Schema Database Flowchart

Stand Out On Google Using Schema Markup (A Quick How-To)

We know what you’re thinking. A quick guide to what-a? Schema (pronounced shee-mah) might sound foreign and complicated, but we’re here to help you easily master it. Learn to properly use schema and your website listing on search engine results pages will be detailed, distinct and get more clicks.

Schema is structured data that translates web page content specifically to search engines telling them exactly what the website is all about. It is literally language designed to make your content easier to understand by search engines. Created by Google, Bing, and Yahoo, the idea was for all developers and web users to have access to the same vocabulary. Thus making it easy to communicate with search engines and allowing everyone to reap the benefits equally. This shared language is constantly growing and expanding as its developed by a collaborative online community. The website provides a list of these “shared code vocabularies”, separated down into infinite categories.

So, how does it all work? Schema is a piece of website code you that helps search engines display results in a certain. It also promotes search engines to publish more informative results for users. Basically, schema sends out search engine friendly signals that provide Google with the appropriate context of your website’s content. Google has it included as a ranking factor algorithm, meaning it directly impacts your search rankings. The better your website communicates with search engines, the better it will rank on search engine results pages. Plus, the more information users see in the results pages, the more helpful it is to them. The more information a user has, the more likely they will click on the appropriate links.

Want to learn more on how to boost your search rankings? Read our intro to SEO:



A normal snippet returned by a search engine will simply show the website’s title, the URL and a short description of what the web page is about. Like this screenshot example of a quick Google search for “schema”.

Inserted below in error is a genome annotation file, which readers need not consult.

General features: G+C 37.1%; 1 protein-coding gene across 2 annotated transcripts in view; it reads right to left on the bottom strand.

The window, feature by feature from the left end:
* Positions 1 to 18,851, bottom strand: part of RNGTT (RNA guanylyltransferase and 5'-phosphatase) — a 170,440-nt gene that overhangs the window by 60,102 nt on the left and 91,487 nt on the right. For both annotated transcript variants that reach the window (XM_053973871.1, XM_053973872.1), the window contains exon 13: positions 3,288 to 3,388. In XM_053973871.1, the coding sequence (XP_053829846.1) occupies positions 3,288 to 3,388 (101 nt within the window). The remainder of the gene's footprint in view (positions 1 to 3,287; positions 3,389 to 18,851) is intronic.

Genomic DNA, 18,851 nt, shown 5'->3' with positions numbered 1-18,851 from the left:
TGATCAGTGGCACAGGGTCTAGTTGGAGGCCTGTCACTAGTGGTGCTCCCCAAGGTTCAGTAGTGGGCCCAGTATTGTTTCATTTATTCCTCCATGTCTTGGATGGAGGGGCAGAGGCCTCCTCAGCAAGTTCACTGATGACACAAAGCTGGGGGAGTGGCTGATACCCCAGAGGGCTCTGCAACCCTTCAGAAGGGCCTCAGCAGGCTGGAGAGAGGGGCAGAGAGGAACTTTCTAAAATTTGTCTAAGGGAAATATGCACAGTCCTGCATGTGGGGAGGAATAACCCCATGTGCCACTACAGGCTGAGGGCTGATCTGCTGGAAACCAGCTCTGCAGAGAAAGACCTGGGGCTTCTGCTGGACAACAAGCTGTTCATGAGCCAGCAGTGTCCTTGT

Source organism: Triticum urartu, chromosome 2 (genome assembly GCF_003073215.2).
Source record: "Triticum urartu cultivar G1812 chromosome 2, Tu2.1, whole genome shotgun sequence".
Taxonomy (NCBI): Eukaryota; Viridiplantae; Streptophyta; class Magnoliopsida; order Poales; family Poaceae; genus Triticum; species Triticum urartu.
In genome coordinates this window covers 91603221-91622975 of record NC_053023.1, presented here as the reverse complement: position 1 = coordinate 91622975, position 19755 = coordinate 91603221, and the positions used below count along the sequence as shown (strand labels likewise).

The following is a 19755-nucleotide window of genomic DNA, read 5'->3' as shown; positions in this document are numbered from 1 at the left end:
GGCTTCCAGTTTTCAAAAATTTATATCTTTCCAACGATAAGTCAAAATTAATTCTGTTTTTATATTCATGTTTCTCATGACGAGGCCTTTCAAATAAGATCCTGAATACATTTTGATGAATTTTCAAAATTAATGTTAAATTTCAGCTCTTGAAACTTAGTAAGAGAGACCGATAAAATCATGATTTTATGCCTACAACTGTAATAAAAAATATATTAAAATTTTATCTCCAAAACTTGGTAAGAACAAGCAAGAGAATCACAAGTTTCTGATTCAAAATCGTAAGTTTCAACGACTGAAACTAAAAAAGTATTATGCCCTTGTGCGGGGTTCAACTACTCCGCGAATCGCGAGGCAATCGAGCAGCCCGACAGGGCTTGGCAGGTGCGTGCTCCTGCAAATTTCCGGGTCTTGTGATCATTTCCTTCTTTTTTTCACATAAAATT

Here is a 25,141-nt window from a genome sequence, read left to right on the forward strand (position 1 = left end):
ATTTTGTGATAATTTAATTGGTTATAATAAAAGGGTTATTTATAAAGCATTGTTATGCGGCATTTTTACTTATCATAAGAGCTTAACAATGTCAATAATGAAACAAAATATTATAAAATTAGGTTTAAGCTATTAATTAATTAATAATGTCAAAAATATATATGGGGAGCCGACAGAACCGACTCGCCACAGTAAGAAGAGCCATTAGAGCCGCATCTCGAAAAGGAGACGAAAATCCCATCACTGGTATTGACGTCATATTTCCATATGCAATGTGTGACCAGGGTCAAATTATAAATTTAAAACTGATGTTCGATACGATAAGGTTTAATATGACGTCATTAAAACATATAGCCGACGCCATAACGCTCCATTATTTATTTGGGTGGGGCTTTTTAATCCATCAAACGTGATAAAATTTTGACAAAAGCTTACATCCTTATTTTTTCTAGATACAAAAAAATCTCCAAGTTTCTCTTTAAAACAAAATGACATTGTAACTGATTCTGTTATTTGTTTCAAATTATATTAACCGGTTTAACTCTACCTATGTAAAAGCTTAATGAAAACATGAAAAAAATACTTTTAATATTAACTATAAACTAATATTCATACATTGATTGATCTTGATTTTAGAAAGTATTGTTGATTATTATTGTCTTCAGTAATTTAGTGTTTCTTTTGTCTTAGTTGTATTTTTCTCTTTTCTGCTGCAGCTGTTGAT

Schema Example


As you can see, this snippet shows the header in blue, the URL in green and the description in black text.

The schema markup creates a rich snippet, going beyond the basic data and returning extra information between the URL and the description. A rich snippet may include an image, a star rating, a review, a map or a quote.

For our second example, we searched for a friend of Tom Brodie in Tomball:

Schema Business Listing Example

You will notice this rich snippet includes a star rating and address between the URL and business description. This specific rating is for Tom’s business Stryde Solutions. The same type of ratings are displayed for services, products and more.

So which snippet do you prefer? The rich snippet of course. It’s more aesthetically pleasing and eye catching. It also gives the user that extra bit of information to make them more likely to click on your site. The structured the data for the rich snippet was communicate through the markup to the search engine, which in return displays more meaningful results.

Let’s keep going, shall we?

Schema News Example


Here is an example of an article rich snippet. This specialized markup for news articles and blogs sets content apart from others in a carousel search engine result. Again this translates to qualified clicks for your website.

Schema Concert Example

Finally here is an example of an event markup. By highlighting the dates, event and venue you are more likely to attract users to attend.

Hopefully these examples are helping give you an overview of what website schema markup can do and how helpful it can be in your own online marketing strategy.


Unless you are an experienced coder, getting the correct mark ups on your website can be a daunting task. Even for experience coders, using a tool to easily create the markups is a no brainer. That’s why we highly recommend Schema Pro  – a WordPress plugin that automatically codes your website into the shared coding vocabulary to efficiently communicate with search engines.

There are literally hundreds of markups. Schema Pro keeps it simple with 12 preset markup types to easily get your website started down the right track:

  1. Review 
  2. Local Business
  3. Article
  4. Service
  5. Product
  6. Course
  7. Recipe
  8. Person
  9. Job Postings
  10. Software Application
  11. Book
  12. Event

Once you select your website’s schema category, there’s just 2 more simple steps to creating the appropriate schema for all your web pages. You create the rules to tell the plugin which pages and posts to add schema to. From there you will map your content.

Schema Pro is one of many progressive plugins included KartHost’s EZWP Builder – the quickest, easiest way to build or re-do your WordPress site.

KartHost’s™ EZWP Builder is packed with even more helpful tools to get you started in building and maintaining your best website ever.

Build With EZWP

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